Greetings from the Northwest.
It looks like this year’s take on summer has arrived, and we’re seeing a noticeable surge in the number of people mingling, dining out, shopping, and pursuing their outdoor passions, despite the higher costs that have been lightening wallets. The basic human need to live our lives and move beyond the virus is driving this burst of social activity. We’ll see how long this can survive in the face of the higher prices we’re experiencing. I’m sure glad I don’t have air travel planned any time soon, as that appears to be an unpredictable and expensive mess.
So here we are, officially in a bear market, having just completed the worst first half experienced in our stock markets since the 1970s, with more clouds in the distance, as historically, the second half is the rougher. We’re probably in a recession, but a strange one. The economy is trying to burst forth from our COVID-induced lull, while at the same time the Fed is dousing the flames of the stimulus bonfire; and there’s a war and a lingering virus. The stock market has been overpriced for some time, so it’s not surprising to see a pull back, and Patrick will point out that overall, it’s still not cheap, despite some huge drawdowns in the more speculative asset classes. Housing is due for a correction of sorts, and it’s probably in the early stages of one.
Depending on who you talk to and where you get your news, you could get the impression that the sky is falling and that we’re in a complete and total market meltdown. To be sure, it has been tough to find shelter in this storm, but I find comfort in our process, imperfect as it may be, believing that we’ll come out of this better than the broader markets, and well prepped for whatever’s next. Your actual experiences will vary, but I believe that what you have seen so far with your investments is distinctly less frightening than the shrill alarms being heard on many media outlets.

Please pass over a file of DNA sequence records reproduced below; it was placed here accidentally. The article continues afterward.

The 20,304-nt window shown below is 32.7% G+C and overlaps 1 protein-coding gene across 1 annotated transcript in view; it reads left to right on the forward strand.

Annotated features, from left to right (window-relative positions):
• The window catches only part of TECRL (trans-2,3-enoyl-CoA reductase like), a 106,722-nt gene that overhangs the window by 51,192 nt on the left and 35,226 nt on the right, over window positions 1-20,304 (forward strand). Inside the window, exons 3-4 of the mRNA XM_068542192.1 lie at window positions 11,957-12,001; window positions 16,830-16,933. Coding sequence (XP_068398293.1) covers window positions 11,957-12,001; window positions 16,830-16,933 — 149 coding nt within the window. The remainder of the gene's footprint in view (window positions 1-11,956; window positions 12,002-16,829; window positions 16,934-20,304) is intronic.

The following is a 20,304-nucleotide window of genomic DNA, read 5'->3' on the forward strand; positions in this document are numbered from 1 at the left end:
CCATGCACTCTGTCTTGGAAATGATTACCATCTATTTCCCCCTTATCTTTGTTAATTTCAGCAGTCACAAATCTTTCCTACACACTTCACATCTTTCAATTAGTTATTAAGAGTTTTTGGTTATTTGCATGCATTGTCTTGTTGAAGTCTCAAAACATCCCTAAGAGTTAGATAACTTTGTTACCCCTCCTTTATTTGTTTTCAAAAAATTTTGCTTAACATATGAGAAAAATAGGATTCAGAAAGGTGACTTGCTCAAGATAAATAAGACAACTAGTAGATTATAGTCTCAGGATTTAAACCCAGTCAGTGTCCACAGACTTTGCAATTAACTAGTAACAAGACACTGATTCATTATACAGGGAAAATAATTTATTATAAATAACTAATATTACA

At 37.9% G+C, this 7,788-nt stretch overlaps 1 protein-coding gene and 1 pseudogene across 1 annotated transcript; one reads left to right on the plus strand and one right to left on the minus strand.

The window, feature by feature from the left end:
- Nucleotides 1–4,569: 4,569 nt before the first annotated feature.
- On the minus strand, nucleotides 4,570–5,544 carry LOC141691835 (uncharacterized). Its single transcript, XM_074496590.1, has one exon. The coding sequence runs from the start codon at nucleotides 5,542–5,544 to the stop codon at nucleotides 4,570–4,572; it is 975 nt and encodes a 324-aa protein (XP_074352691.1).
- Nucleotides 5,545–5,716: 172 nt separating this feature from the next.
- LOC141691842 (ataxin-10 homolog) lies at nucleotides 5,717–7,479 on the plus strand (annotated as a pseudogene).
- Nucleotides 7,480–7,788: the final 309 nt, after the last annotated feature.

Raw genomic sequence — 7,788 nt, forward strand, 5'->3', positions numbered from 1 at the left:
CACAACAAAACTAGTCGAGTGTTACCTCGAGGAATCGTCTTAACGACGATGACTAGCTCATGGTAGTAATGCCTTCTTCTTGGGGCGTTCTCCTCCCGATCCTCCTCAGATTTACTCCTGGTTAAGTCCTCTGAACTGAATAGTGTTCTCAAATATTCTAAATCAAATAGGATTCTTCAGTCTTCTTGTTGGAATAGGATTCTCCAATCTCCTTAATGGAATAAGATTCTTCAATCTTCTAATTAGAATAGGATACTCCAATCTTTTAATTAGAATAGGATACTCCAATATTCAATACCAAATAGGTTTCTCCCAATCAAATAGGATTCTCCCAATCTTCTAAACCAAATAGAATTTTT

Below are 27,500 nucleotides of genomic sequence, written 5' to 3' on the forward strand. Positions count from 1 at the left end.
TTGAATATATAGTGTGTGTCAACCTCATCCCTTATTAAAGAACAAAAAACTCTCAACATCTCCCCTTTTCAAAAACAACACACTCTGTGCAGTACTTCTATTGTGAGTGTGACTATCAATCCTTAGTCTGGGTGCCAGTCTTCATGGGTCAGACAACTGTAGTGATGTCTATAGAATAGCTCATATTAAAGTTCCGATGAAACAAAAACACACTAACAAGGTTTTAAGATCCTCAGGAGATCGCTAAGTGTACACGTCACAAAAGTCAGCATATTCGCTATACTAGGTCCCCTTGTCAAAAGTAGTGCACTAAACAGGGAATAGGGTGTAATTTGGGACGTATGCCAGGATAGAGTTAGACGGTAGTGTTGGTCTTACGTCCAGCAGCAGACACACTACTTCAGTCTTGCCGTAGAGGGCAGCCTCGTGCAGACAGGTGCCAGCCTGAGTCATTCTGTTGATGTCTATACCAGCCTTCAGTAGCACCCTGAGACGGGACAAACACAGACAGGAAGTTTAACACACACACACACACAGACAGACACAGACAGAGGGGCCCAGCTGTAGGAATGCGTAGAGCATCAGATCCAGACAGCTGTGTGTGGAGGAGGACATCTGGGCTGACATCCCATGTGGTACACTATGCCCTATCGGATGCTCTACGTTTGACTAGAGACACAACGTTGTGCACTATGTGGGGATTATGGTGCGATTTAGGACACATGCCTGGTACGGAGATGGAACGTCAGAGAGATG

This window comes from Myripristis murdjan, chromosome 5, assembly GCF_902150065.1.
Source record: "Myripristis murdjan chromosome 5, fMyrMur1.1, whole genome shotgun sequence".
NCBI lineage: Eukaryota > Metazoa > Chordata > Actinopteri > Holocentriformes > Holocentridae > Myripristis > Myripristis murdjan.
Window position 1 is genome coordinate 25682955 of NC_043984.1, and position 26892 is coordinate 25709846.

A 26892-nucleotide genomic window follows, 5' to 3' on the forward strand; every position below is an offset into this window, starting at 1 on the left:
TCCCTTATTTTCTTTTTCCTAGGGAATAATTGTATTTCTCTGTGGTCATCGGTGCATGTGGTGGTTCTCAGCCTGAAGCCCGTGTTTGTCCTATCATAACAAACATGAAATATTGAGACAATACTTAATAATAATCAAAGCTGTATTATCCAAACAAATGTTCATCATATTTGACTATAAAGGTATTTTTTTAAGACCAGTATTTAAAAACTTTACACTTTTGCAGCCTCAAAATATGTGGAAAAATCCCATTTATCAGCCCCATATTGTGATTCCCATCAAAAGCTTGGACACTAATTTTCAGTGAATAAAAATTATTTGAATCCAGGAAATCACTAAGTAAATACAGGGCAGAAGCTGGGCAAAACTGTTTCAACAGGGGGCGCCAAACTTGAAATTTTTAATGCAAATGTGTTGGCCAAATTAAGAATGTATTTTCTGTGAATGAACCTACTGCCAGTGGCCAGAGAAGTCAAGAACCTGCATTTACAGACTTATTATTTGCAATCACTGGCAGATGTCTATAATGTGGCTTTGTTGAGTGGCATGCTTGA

On another, somewhat related note, I’m proud and excited to share with you that Cairn Investment Group was honored this last month as one of Oregon’s fastest growing private companies by the Portland Business Journal, the result of much hard work by the entire team.
With that, on to Patrick and some specific and useful thoughts:
Equity and fixed income markets continued their march lower during the 2nd quarter, as investors continued to absorb rising inflation, tighter monetary policy, corporate profit margin pressures, and still high equity valuations. There were very few places for investors to hide during the first half of the year as large cap stocks, measured by the S&P 500, are down -19.96% and the Bloomberg US Aggregate Bond Index down -10.35%. I pointed to this as a risk in our Q1 2021 letter:
As we’ve discussed with many of you during meetings and reviews, stocks are not a very good inflation hedge when they are combined with high valuations. It’s only after valuations return to a more reasonable level that stocks offer a good hedge against inflation. The actual best hedge (short-term) against inflation is cash, which is why we have been holding a higher-than-normal cash allocation in portfolios for the last 18 months. The chart below shows inflation (vertical scale) and valuations (horizontal scale). As it illustrates, generally when you have 8.5% inflation, valuations are much lower than where they currently stand. So even though valuations have fallen from their historical extremes that investors were witnessing to start the year, they are still well above normal given the current inflationary backdrop.
To combat the steady rise in inflationary pressures the economy has been experiencing, the Fed has become more aggressive in raising interest rates and tightening financial conditions. During their June meeting they raised the fed funds rate by 0.75% and have been hinting that another 0.75% hike might take place in July. As the chart below indicates, historically, when inflation is over 8% the fed funds rate is higher, not lower, than the inflation rate. So, if inflation stays high, then the fed has a way to go in raising rates.
The biggest argument that we hear about why the Fed should slow their pace of interest rate hikes is the problem with the toolkit the Fed has to cool inflation. The options available are useful in decreasing the demand side of the inflation, not the supply side. Lyn Alden, of Alden Investment Strategy, said it best in her most recent monthly newsletter:
By raising interest rates, the Fed is in essence trying to raise unemployment and cool consumer demand. These actions could slow inflation for a period of time but, unfortunately, the price paid might be an economy that goes into recession. We are not in the business of predicting recessions, but we do have to be aware of the environment we are in and manage through it appropriately. With that said, we have a hard time believing that if the Fed continues down its current path, a soft landing they are hoping for is the most likely outcome.